Friday, August 31, 2012

Wiretapping and the “Famous Hollywood Director”

After being indicted for two counts “of making a material false statement to the FBI and one count of making a false statement to the district court” judge during a hearing, John McTiernan, “a famous Hollywood movie director,” conditionally pled guilty to the charges.  U.S. v. McTiernan, ___ F.3d ___, 2012 WL 3553476 (U.S. Court of Appeals for the 9th Circuit 2012).  

 McTiernan was “sentenced to 12 months’ imprisonment and ordered to pay a $100,000 fine.”  U.S. v. McTiernan, supra. To understand the charges, and his plea, you have to understand what happened before this.

As the opinion explains, McTiernan hired former private investigator Anthony Pellicano to

illegally wiretap the telephone conversations of two individuals. Six years later, when the Federal Bureau of Investigation questioned McTiernan about Pellicano's activities, McTiernan claimed he knew nothing about any wiretapping. But the FBI had obtained a digital recording (the Recording) Pellicano had made -- unbeknownst to McTiernan -- of a telephone conversation in which the two men discussed an illegal wiretap.

Caught red-handed, McTiernan pleaded guilty to one count of making a material false statement to the FBI. Shortly thereafter, McTiernan engaged new counsel who convinced him to seek the withdrawal of his guilty plea, which the district court eventually allowed.  

U.S. v. McTiernan, supra. 

So, after McTiernan withdrew his guilty plea to the charge of making a false statement to the FBI, he was indicted again, on the charges noted above.  U.S. v. McTiernan, supra.  He pled conditionally guilty to the charges pursuant to Rule 11(a)((2) of the Federal Rules of Criminal Procedure. U.S. v. McTiernan, supra.  The plea let him challenge the district court judge’s ruling on two issues, one of which was to suppress the “Recording.”  U.S. v. McTiernan, supra. 

Now, the charges.  The first two were based on McTiernan’s association with Pellicano:

On February 13, 2006, McTiernan was interviewed by telephone by Special Agent Ornellas of the [FBI] in connection with an investigation into . . . Pellicano's use of illegal wiretapping. Ornellas asked [if] McTiernan had knowledge of Pellicano's wiretapping activities and . . . had discussed wiretapping with Pellicano. . . .

McTiernan [said] he had never discussed wiretapping with Pellicano, Pellicano had never mentioned his ability to wiretap telephone calls, and he had used Pellicano's services only once, in connection with his divorce.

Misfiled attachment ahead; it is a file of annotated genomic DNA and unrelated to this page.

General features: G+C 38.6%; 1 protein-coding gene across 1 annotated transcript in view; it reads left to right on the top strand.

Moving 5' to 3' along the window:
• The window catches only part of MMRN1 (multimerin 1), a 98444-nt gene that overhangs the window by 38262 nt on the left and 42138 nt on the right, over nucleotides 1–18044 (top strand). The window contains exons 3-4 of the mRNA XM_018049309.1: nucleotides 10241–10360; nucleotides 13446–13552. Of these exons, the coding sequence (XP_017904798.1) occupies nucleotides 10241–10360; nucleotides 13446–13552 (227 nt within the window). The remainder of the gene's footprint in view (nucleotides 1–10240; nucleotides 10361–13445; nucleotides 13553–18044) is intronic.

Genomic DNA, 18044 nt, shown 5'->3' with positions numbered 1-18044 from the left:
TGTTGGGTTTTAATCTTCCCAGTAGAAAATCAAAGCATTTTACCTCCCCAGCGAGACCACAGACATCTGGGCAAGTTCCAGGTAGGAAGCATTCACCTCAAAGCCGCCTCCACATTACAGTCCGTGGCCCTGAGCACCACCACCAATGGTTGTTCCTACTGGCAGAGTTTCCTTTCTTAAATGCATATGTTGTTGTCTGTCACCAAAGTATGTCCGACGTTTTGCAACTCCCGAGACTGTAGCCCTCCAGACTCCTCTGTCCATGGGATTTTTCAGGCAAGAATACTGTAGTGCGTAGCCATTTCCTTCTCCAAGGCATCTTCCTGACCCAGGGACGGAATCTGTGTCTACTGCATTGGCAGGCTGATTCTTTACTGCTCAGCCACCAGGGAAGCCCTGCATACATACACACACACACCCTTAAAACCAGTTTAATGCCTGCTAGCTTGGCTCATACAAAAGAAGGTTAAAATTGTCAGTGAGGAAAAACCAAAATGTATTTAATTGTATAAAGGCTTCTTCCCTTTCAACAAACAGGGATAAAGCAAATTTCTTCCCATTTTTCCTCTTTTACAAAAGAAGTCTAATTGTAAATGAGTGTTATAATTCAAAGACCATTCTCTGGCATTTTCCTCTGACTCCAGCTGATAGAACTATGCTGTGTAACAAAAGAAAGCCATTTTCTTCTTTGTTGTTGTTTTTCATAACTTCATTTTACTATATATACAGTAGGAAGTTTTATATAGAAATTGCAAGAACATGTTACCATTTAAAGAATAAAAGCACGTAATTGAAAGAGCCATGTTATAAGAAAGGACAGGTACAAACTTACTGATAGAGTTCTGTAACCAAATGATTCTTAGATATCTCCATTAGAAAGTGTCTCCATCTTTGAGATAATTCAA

The responses . . . were false. McTiernan later admitted he had hired Pellicano in or around August 2000 and paid him at least $50,000 to conduct an illegal wiretap of two individuals, one of whom was Charles Roven, the producer of a movie McTiernan was directing. Pellicano installed the wiretaps, listened to the subjects' business and personal telephone calls, and reported their contents to McTiernan.

Several weeks after Ornellas interviewed McTiernan, the government contacted McTiernan and suggested he retain . . .  an attorney. On March 4, 2006, McTiernan retained John Carlton, Esq. On March 16, [he] met with Carlton and the government regarding [his] statements to Ornellas. . . . [T]he government revealed its evidence of discussions between McTiernan and Pellicano regarding the wiretapping. . . .

The Recording, which was made on August 17, 2000, was recovered . . . from Pellicano's computer pursuant to a search warrant in the investigation and prosecution of Pellicano [for various federal crimes].

In the Recording, Pellicano [told] McTiernan, who was directing a movie in Canada, he had intercepted `tons of stuff’ and could not `even listen to all of them.’ McTiernan instructed Pellicano to focus on instances where the producer was `saying one thing to the studio and saying something else to others,’ and said catching the producer `bad mouthing’ the `studio guys’ would `really be useful.’

U.S. v. McTiernan, supra. 

McTiernan’s primary argument on appeal was that the district court judge, who took his plea and sentenced him, “erred in denying his motion to suppress the Recording.”  U.S. v. McTiernan, supra.  This is how the Court of Appeals summarized McTiernan’s argument on this issue:

Under 18 U.S. Code § 2515, `[w]henever any wire or oral communication has been intercepted, no part of the contents of such communication and no evidence derived therefrom may be received in evidence in any trial . . . if the disclosure of that information would be in violation of 18 U.S. Code §§ 2510 through 2522. 

McTiernan contends that the Recording should have been suppressed pursuant to § 2515 because Pellicano made the Recording in violation 18 U.S. Code § 2511(2)(d), which prohibits anyone from intercepting an oral communication `for the purpose of committing any criminal or tortious act.’

Unlike the 4th Amendment, § 2515 excludes `evidence obtained by entirely private misconduct. The limitation on use turns on improper interception . . . regardless of whether the interception was governmental or private.’ Chandler v. U.S. Army, 125 F.3d 1296, 1298 (9th Cir.1997).

U.S. v. McTiernan, supra.  (For the 4th Amendment and private searches, check out this earlier post.)

The Court of Appeals explained that to “o merit suppression under §§ 2511(2)(d) and 2515, a defendant must prove by a preponderance of the evidence that the recording at issue was made for an unlawful purpose.”  U.S. v. McTiernan, supra.  The burden in this case, then, was “on McTiernan to prove by a preponderance of the evidence that the Recording . . . was made for a criminal or tortious purpose.”  U.S. v. McTiernan, supra.